Stroke: Perception Changes

Overview

When a stroke occurs on the right side of the brain, a person's ability to judge distance, size, position, rate of movement, form, and the way parts relate to the whole is affected (spatial-perceptual problems). People with these problems may have more trouble learning to care for themselves.

Signs of perception problems are often noticed by the caregiver of a person who has had a stroke. These signs may include:

  • Not noticing people or things on the affected side and turning their head or eyes to the unaffected side. The person may not be able to steer a wheelchair through a large doorway without bumping the door frame.
  • Not being aware of body parts on the affected side.
  • Having trouble recalling how to form numbers and letters, or confusing similar numbers. The person may not be able to add numbers.
  • Having trouble recalling the written spelling of words. The person may not be able to read.
  • Confusing the inside and outside of clothing or the right and left sides of clothing.
  • Having a hard time knowing when they're sitting or standing.

Helping someone who has perception changes

If a person has perception problems after a stroke, the stroke rehab team can teach you how to help. Here are some examples.

  • Help prevent a fall.
    • Cut down on clutter.
    • Make sure that rooms are well lit.
    • Install night lights in the bedroom and bathroom.
  • Avoid rapid movements around the person.

    Other people moving around in the room also may be distracting.

  • Mark lines on door frames or full-length mirrors.

    This can help the person see what is vertical.

  • Do not overestimate the person's abilities.

    Watch to see what can be done safely rather than taking the person's word for it.

  • Help the person do a task.
    • Tell the person how to do things if they have trouble remembering how to do a task.
    • Put your hands in your pockets to keep yourself from gesturing as you talk the person through the steps.
    • It may also be good to have the person talk through the task.
    • Give lots of praise.
  • Break tasks into small steps.
    • Encourage the person to slow down and check each step carefully.
    • Don't nag. Nagging may cause the person to become angry and upset.
  • Arrange transportation.

    People with perception problems-—even minor ones—should not drive a car.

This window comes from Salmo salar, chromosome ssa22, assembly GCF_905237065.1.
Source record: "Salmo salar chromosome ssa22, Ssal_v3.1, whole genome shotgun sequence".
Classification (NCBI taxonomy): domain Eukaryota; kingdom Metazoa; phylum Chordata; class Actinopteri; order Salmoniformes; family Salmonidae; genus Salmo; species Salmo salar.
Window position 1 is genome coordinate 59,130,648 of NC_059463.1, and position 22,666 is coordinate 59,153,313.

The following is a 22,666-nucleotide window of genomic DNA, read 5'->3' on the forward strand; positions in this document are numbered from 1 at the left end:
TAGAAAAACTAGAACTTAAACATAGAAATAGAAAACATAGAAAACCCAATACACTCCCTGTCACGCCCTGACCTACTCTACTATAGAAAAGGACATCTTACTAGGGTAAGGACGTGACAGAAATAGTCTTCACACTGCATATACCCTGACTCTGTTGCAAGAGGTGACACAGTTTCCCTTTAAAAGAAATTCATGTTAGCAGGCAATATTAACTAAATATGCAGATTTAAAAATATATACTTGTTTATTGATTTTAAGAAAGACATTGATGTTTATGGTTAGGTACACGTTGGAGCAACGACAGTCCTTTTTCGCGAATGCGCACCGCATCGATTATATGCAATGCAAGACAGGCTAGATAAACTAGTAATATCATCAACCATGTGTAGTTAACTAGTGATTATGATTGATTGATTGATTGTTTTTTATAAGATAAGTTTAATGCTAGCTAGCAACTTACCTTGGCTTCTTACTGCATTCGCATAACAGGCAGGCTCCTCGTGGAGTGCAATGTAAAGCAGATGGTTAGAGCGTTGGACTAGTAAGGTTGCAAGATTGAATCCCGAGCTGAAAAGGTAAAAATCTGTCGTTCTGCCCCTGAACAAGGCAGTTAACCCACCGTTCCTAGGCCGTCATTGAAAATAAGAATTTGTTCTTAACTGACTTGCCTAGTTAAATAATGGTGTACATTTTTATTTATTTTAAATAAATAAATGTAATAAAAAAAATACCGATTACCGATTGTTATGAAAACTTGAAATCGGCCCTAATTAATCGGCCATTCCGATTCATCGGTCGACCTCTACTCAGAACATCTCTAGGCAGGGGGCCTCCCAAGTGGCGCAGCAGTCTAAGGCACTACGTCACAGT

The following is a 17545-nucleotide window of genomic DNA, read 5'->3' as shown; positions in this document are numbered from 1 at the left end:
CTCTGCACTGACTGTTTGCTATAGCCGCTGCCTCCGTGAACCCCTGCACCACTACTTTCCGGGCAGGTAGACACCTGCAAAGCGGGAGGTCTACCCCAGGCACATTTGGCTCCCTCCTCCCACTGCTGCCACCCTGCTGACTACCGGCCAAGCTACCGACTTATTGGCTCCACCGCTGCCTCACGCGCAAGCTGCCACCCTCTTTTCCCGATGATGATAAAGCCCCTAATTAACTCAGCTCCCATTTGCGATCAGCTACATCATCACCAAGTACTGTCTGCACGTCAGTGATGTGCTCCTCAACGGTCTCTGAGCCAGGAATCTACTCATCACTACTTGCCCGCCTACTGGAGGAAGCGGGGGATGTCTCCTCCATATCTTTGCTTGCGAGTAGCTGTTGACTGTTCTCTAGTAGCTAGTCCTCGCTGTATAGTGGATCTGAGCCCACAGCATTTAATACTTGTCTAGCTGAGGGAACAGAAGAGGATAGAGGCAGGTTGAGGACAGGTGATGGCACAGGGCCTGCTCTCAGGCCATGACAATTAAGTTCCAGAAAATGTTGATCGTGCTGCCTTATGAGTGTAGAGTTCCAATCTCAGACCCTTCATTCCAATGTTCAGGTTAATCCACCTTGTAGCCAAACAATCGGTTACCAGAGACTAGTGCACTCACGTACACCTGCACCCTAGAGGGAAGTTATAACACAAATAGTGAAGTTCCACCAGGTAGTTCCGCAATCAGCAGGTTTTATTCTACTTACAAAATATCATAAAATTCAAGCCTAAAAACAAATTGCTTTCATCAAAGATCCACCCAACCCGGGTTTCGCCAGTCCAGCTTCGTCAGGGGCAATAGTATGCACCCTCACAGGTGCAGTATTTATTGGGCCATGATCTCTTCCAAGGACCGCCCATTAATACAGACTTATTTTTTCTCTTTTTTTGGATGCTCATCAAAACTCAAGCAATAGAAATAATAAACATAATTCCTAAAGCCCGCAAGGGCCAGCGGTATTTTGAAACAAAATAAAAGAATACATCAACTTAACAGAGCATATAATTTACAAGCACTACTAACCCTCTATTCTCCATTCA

Related Information

Credits

Current as of: March 28, 2022

Author: Healthwise Staff
Medical Review:
E. Gregory Thompson MD - Internal Medicine
Martin J. Gabica MD - Family Medicine
Adam Husney MD - Family Medicine
Richard D. Zorowitz MD - Physical Medicine and Rehabilitation

Disclaimer: The information contained in this website, and its associated websites, is provided as a benefit to the local community, and the Internet community in general; it does not constitute medical advice. We try to provide quality information, but we make no claims, promises or guarantees about the accuracy, completeness, or adequacy of the information contained in or linked to this website and its associated sites. As medical advice must be tailored to the specific circumstances of each patient and healthcare is constantly changing, nothing provided herein should be used as a substitute for the advice of a competent physician. Furthermore, in providing this service, Adventist HealthCare does not condone or support all of the content covered in this site. As an Adventist health care organization, Adventist HealthCare acts in accordance with the ethical and religious directives for Adventist health care services.

Find a Doctor

Find an Adventist HealthCare affiliated doctor by calling our FREE physician referral service at 800-642-0101 or by searching our online physician directory.

View Doctors

Set Your Location

Setting your location helps us to show you nearby providers and locations based on your healthcare needs.